3. 12 police forces have passed on evidence to the CPS regarding 2015 Conservative election fraud, and at least two Conservative MPs have been interviewed by police. This could get very interesting. It’s amazing to think that the Conservatives hold a majority, but even with shenanigans, only managed to get less than a quarter of the electorate to actually vote for them.

With the EU negotiations just around the corner, I’m glad we’re fielding the A-team.

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They can take our lives…

Top grade political trolling from Nicola Sturgeon.

A50 is almost imminent, and she has thrown a spanner into the works by making it look like Scotland is about 50% likely to leave the UK within the next few years. Her desired timings are chosen for maximum confusion – she wants a referendum when we’re only a few months away from leaving the EU. The future of the UK will be in doubt up until that point, which will add even more uncertainty into the negotiations. And if Theresa May puts her foot down and denies Sturgeon her wishes then Scottish nationalism will surge even further.

If Theresa May is already getting out-manoeuvred by Sturgeon, it doesn’t bode well for her ability to negotiate with the rest of the EU.

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Boring budgets

I found the budget sleep inducing, and that’s just reading the summary highlights. This might be an important point, because in the Osborne era you (and by which I mean most working people) always had the emotional feeling that you were better off after a budget; even though his management of the economy was poor in general and almost certainly stunted wage growth, he’d always be happy to give you a very small but unexpected and welcome tax break. So what I’m saying here is the Tories used to be big on style but short on substance, whereas now they’re lacking both. They are in an obvious danger here that since the opposition is so bad that they can meander towards mediocrity, which is true, but should the opposition suddenly sort itself out, they’re toast. This isn’t a completely impossible scenario; there are rumours that the Tory 2015 general election expense fraud might come to something soon and should that result in a set of by-elections in which they inevitably crush Labour, Corbyn’s position will become ever more untenable.

The chancellor didn’t explicitly mention brexit during the budget, which is interesting because his apparent complacency of the impending hard brexit, despite having previously predicted it would be a disaster, is juxtaposed with the gradual but very noticeable loss of confidence of many previously confident brexiters. A few days ago Lord Lawson decided we’d be getting a bad deal, despite only 30 days earlier employing the “they need us more than we need them, they’ll have to give us a great deal” rhetoric. It has been some time since I have heard anyone important voice the opinion that we’ll get a better deal than we had; everything now is silence or damage control.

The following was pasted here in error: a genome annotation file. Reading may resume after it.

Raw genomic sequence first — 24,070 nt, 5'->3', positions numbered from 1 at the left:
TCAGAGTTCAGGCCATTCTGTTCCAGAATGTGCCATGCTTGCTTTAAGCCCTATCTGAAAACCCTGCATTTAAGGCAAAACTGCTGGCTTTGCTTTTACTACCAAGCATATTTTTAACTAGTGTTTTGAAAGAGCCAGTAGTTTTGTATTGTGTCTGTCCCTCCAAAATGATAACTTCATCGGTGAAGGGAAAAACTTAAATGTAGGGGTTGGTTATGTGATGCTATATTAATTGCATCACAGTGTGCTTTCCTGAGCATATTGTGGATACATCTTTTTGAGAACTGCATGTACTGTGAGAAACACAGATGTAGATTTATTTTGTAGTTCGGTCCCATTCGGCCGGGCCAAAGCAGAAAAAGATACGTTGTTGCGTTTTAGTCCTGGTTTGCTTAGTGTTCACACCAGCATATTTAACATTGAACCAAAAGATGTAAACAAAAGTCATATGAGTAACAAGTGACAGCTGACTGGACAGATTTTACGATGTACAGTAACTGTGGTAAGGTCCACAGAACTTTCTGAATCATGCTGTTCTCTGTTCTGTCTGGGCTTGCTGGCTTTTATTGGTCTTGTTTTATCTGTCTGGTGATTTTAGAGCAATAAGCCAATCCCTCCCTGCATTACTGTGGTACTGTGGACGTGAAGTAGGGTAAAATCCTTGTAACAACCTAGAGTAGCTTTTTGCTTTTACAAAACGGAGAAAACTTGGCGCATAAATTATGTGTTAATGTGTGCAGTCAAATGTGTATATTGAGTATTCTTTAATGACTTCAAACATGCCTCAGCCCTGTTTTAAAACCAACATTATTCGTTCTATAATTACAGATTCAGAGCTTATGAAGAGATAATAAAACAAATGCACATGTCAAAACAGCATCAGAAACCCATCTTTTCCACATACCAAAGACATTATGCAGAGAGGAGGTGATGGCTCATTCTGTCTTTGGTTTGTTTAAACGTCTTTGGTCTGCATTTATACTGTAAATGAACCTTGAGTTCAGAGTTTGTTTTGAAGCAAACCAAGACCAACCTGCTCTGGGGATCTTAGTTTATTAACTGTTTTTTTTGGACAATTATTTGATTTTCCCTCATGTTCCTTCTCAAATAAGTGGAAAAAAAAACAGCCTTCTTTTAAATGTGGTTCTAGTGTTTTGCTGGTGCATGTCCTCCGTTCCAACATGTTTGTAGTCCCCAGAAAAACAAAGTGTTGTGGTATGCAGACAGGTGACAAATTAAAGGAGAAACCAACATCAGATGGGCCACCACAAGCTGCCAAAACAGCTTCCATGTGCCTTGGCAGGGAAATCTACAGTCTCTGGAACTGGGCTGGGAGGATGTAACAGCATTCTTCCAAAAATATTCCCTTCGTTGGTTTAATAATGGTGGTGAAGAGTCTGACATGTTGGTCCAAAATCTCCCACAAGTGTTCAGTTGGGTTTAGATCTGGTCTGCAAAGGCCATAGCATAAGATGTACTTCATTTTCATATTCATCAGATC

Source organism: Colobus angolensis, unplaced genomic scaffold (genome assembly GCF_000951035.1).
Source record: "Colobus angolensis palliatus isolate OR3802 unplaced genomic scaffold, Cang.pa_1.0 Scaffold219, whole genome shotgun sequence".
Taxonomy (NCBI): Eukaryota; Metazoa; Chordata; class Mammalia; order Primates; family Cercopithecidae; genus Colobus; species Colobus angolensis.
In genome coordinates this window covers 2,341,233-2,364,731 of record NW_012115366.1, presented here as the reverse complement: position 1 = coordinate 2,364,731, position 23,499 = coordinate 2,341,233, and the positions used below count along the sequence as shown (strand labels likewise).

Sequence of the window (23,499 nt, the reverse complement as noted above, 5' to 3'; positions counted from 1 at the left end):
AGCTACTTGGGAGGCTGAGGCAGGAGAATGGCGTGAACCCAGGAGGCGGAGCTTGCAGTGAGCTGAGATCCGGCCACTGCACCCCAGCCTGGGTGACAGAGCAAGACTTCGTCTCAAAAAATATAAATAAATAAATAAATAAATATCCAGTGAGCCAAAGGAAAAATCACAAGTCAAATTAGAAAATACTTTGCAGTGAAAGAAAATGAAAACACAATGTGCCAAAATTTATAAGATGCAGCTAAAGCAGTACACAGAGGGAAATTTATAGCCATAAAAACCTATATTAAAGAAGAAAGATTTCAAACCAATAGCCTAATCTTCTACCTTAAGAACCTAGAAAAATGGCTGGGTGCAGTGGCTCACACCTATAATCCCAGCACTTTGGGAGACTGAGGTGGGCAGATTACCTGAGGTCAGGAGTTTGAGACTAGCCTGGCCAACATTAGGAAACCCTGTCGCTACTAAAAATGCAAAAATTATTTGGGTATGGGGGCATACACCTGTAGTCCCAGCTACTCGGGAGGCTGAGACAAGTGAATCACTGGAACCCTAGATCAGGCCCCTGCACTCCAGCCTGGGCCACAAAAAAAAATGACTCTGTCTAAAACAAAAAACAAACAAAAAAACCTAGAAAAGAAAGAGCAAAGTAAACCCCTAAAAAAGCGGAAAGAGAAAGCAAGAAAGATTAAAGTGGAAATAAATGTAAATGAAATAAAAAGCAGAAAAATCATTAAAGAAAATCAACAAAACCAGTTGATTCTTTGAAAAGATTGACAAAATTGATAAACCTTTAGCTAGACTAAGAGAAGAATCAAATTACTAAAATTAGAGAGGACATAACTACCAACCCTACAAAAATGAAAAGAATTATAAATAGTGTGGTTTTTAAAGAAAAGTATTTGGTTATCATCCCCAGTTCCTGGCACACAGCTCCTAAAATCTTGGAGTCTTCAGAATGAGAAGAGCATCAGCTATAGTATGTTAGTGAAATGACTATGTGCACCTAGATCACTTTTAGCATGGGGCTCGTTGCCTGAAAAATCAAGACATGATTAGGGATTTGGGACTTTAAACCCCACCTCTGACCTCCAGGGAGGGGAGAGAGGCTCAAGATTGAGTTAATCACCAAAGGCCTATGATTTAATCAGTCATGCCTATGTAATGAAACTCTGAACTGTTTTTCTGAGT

This is also mirrored by sentiments on social media. My social media is a strange place full of brexiters, despite being full of demographics who really shouldn’t be brexiters, i.e. young, middle class and well educated. I strongly suspect this is caused by a predilection of otherwise intelligent people to go against the grain just for the sake of being different – because in their mind, this makes them more intelligent and truly enlightened. In light of stories about rising food prices and various analysis predicting that those hardest hit by brexit will be those in poorer areas who also voted for it, most of them have shifted their defence from “Stop moaning, it’ll be great” to the argument that consciously observing news articles amounts to gleefully delighting in the suffering of poor people, and it is terrible and we should all stop being awful people.

I think a lot of these young, middle class and well educated brexiters are soon going to discover that the most politically disheartening experience you can have is to vote for the winning side.

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BREXIT REVIEW SO FAR